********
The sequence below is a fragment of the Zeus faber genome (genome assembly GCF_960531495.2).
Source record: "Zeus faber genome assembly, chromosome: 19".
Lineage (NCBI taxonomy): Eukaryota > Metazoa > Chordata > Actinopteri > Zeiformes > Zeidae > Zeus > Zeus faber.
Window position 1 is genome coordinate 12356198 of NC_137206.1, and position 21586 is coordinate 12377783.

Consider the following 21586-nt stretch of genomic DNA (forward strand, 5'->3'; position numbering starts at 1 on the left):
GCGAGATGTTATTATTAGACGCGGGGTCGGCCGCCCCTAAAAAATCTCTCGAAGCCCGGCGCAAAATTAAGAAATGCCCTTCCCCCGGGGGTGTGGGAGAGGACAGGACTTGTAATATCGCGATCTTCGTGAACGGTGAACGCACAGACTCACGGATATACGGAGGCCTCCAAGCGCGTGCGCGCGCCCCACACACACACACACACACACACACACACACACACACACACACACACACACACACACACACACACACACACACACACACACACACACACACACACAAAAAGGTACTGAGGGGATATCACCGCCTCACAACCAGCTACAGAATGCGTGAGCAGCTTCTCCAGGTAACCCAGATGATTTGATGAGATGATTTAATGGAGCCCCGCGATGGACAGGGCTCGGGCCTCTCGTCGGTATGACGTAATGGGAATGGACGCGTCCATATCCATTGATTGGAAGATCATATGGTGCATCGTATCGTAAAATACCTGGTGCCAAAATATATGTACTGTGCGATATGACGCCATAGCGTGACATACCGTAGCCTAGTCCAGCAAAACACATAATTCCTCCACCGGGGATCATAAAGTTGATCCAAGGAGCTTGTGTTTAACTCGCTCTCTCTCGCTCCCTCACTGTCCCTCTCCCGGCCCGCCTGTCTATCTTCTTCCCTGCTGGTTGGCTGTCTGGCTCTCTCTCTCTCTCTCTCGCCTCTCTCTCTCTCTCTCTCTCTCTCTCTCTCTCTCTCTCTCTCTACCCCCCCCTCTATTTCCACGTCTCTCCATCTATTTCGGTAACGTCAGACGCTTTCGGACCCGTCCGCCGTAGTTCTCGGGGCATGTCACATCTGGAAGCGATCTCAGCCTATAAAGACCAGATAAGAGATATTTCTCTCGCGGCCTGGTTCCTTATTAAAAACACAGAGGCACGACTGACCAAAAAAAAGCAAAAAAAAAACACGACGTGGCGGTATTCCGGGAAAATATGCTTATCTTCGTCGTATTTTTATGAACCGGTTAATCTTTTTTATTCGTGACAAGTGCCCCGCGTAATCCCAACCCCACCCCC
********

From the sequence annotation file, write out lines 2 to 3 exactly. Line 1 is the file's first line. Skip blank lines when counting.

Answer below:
Source record: "Zeus faber genome assembly, chromosome: 19".
Lineage (NCBI taxonomy): Eukaryota > Metazoa > Chordata > Actinopteri > Zeiformes > Zeidae > Zeus > Zeus faber.